Bolkan Hits Honors TrifectaPublished: June 3, 2013
For an expert in complaints, San Steven Bolkan doesn’t have much to find fault with when it comes to his recent triple recognition by the Eastern, National and International Communication associations.
The member of Communication Studies since 2009 saw three papers in which he participated named as the top or among the top research works submitted to their respective conferences. Bolkan studies how corporations deal with complaints with special attention to how different sorts of organizational phenomena can be applied to personal relationships—like those between students and teachers.
In addition, Bolkan was recognized recently as one of the top one percent most prolific scholars in his field in the last five years. The distinction came from a research paper in the journal Communication Education in 2012 that counted the number of publications authors had in a sample of journals. For the last 80 years, there has been a count of productivity in five-year time spans.
“It feels good to be recognized,” he said. “But as nice as recognition like this is to receive from your peers, what is even more rewarding is the potential use for this information. For example, if that knowledge can change teaching and affect students positively, that is the reward.”
Bolkan was named in April by the Eastern Communication Association as having written one of the top three papers submitted in in the Instructional Development Division of its regional conference held in Pittsburgh, Pa. The paper’s topic was student-teacher complaints. The Eastern Communication Association is the oldest professional association of Communication Studies scholars, teachers and students in the U.S.
This month, Bolkan will be distinguished again, this time at the International Communication Association (ICA) meeting in London on the topic “Challenging Communication Research.” His paper on humor in the classroom was named one of the top in the Instructional Development Division. The ICA is an academic association for scholars interested in the study, teaching and application of all aspects of human and mediated communication with more than 3,500 members in 65 countries.
In November, the National Communication Association’s 99th annual meeting in Washington D.C. will name Bolkan’s paper on how teachers can respond to classroom complaints as the top paper in the Instructional Development Division. He is a coauthor on this manuscript—the first author, Jennifer Holmgren, is a graduating master’s student at CSULB and the paper was born from her thesis.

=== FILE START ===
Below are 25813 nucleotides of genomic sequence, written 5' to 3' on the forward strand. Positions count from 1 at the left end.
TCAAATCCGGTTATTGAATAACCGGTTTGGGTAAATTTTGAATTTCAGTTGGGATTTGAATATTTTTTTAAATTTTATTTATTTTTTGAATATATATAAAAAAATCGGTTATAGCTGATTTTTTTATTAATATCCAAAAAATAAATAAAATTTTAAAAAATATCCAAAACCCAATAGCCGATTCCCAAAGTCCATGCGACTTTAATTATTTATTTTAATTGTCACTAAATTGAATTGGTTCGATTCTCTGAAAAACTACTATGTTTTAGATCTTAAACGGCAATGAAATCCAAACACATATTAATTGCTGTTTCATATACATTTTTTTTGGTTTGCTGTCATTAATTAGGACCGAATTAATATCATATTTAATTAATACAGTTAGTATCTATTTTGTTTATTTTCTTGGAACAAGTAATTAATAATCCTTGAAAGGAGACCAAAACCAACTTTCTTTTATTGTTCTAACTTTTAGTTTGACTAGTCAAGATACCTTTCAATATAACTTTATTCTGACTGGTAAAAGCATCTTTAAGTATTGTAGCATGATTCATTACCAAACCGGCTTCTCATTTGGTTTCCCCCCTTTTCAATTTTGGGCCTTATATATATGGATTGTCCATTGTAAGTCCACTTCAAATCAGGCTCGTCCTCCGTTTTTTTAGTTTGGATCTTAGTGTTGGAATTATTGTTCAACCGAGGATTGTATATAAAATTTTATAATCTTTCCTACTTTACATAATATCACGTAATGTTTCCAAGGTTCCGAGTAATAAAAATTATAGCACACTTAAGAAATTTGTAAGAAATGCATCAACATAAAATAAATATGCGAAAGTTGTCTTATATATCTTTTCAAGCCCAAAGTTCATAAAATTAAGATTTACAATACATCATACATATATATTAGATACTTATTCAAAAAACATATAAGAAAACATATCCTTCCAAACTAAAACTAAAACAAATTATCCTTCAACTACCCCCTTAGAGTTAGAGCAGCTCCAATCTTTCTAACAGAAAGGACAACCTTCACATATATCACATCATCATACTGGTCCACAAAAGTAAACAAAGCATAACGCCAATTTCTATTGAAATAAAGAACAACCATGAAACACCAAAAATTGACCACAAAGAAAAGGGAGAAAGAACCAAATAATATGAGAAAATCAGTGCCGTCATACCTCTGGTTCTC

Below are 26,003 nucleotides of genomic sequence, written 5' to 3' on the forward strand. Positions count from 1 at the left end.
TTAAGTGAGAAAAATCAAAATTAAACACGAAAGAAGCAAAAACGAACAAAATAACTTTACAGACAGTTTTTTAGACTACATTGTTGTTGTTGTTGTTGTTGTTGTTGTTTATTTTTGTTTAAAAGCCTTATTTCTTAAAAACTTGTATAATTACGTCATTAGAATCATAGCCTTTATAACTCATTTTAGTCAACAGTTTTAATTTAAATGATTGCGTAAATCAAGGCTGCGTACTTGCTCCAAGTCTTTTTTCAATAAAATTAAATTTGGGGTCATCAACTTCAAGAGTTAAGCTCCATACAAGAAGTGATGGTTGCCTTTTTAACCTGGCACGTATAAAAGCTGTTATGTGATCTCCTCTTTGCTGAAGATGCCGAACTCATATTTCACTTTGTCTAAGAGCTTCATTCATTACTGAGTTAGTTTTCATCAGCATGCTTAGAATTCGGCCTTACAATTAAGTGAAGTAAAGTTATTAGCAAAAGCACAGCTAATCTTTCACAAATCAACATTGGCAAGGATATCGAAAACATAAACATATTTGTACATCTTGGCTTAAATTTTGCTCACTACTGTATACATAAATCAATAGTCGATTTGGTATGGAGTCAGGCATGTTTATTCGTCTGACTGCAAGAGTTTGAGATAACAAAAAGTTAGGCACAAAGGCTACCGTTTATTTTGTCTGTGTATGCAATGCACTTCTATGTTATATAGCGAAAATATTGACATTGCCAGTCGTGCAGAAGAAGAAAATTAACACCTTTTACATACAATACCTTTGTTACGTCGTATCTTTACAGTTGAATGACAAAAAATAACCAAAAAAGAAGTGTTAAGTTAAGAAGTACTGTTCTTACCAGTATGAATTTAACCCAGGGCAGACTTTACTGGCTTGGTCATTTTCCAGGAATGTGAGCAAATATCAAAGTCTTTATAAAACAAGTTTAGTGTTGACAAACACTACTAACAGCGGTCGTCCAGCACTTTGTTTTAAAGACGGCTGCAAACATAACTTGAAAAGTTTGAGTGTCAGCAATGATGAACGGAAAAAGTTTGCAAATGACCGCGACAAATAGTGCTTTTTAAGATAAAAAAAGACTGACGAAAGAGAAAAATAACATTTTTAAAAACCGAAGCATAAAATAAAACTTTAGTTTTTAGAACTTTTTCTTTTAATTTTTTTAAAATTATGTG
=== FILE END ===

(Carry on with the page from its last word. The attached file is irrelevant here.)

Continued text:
Bolkan believes one reason for the critical three-peat is the importance of the topics.
“All three papers are readily applicable to the classroom,” he said. “Plus, I like to think the writing was done well. I also like to think the science is sound. But mainly I think people appreciated the practical applications of the papers. These papers are about doing practical things that can lead to positive outcomes.”
In addition to studying instructional communication, Bolkan pointed to an article now in press with Communication Quarterly as representative of some of his research on the topic of consumer complaining in a corporate context.
“In this article, we looked at what people say when they complain and we found four basic patterns,” he explained. “The first we called ‘hostile communication’ for its aggression. Hostile complaining includes telling a company how angry you are or what a terrible waiter you had. At the other end of the complaint spectrum are indirect complaints. This type of complaint may use a joke or hint at a problem. ‘Is my soup supposed to be cold?’ In addition, some communication is direct about the desire for a refund. People who complained this way stated flat out how they were harmed and what they wanted as a result. Finally, some complaints simply provide information. The provision of information is different from other types of complaints insofar as it tries to obtain change for future customers, not for the customer who experienced the problem. This type of communication involves suggestions for improving a product or service, for example. The paper concluded that participants perceived direct communication to be effective while hostile communication was perceived to be less effective.”